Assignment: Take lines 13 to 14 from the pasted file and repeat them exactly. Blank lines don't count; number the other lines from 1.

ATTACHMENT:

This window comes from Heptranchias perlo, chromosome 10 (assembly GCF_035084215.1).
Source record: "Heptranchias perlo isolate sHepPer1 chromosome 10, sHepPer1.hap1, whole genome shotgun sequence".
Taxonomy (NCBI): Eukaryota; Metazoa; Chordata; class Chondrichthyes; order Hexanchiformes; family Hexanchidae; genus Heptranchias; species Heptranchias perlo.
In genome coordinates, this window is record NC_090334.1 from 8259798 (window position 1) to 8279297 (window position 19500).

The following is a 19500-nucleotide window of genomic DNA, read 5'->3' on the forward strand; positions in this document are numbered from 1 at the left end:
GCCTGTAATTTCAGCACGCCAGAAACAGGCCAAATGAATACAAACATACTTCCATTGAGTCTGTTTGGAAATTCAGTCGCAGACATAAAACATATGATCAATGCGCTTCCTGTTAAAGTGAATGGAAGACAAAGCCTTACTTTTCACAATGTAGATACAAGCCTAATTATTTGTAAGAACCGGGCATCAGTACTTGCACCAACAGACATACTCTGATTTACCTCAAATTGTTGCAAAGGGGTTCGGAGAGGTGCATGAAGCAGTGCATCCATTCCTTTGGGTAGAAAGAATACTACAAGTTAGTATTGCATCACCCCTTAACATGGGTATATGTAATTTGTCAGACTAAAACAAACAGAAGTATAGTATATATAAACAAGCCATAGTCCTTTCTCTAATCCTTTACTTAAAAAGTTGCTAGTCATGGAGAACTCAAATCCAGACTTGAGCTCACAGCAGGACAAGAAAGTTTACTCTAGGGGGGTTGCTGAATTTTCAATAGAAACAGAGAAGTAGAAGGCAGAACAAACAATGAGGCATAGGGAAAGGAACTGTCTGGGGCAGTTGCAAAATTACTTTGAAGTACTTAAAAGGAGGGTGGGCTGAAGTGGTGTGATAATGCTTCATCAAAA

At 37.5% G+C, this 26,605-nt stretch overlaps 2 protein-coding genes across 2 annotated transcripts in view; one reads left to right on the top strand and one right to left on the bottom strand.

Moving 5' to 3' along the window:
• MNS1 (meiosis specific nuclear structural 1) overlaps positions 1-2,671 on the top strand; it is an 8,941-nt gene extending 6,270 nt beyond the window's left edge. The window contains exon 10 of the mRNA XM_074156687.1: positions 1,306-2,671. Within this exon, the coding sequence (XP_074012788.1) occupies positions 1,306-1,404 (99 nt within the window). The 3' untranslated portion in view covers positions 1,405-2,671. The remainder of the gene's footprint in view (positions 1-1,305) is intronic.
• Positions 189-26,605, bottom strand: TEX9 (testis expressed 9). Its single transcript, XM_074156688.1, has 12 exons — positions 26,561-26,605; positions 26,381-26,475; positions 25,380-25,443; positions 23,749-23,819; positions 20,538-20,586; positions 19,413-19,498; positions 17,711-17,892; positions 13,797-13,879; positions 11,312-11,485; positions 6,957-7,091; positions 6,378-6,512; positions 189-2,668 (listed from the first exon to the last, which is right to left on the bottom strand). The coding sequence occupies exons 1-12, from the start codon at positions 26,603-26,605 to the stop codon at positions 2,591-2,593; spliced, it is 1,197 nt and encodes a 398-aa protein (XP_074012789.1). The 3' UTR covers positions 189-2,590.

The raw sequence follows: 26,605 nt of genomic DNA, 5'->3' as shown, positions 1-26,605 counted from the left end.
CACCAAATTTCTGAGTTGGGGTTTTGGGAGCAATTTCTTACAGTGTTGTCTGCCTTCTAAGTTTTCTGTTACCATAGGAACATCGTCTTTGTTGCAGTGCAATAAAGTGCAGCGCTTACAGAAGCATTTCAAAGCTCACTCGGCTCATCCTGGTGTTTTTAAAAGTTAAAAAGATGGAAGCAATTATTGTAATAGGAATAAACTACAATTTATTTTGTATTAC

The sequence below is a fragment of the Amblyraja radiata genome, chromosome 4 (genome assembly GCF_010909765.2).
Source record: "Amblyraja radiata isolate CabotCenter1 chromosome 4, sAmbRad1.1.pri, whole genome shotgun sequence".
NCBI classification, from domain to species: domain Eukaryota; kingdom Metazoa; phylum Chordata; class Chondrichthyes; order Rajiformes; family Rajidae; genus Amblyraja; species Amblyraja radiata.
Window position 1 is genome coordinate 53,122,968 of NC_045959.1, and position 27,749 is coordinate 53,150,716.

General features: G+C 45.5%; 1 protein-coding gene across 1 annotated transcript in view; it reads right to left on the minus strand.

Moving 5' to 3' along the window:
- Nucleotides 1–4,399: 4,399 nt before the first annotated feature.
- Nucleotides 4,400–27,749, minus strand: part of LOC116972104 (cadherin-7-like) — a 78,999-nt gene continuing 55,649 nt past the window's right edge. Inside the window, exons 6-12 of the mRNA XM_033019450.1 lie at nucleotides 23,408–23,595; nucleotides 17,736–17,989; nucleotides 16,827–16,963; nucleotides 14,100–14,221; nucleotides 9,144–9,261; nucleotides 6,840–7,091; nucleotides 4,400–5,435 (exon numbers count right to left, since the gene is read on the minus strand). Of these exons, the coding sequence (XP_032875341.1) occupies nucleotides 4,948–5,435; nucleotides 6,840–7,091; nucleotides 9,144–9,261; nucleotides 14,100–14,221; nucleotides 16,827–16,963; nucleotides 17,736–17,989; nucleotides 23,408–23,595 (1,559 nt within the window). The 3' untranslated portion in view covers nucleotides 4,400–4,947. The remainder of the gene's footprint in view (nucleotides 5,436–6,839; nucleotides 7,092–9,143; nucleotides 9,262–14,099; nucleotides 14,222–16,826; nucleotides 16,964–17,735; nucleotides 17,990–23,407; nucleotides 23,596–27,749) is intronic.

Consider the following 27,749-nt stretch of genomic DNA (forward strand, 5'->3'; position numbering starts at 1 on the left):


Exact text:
The sequence below is a fragment of the Amblyraja radiata genome, chromosome 4 (genome assembly GCF_010909765.2).
Source record: "Amblyraja radiata isolate CabotCenter1 chromosome 4, sAmbRad1.1.pri, whole genome shotgun sequence".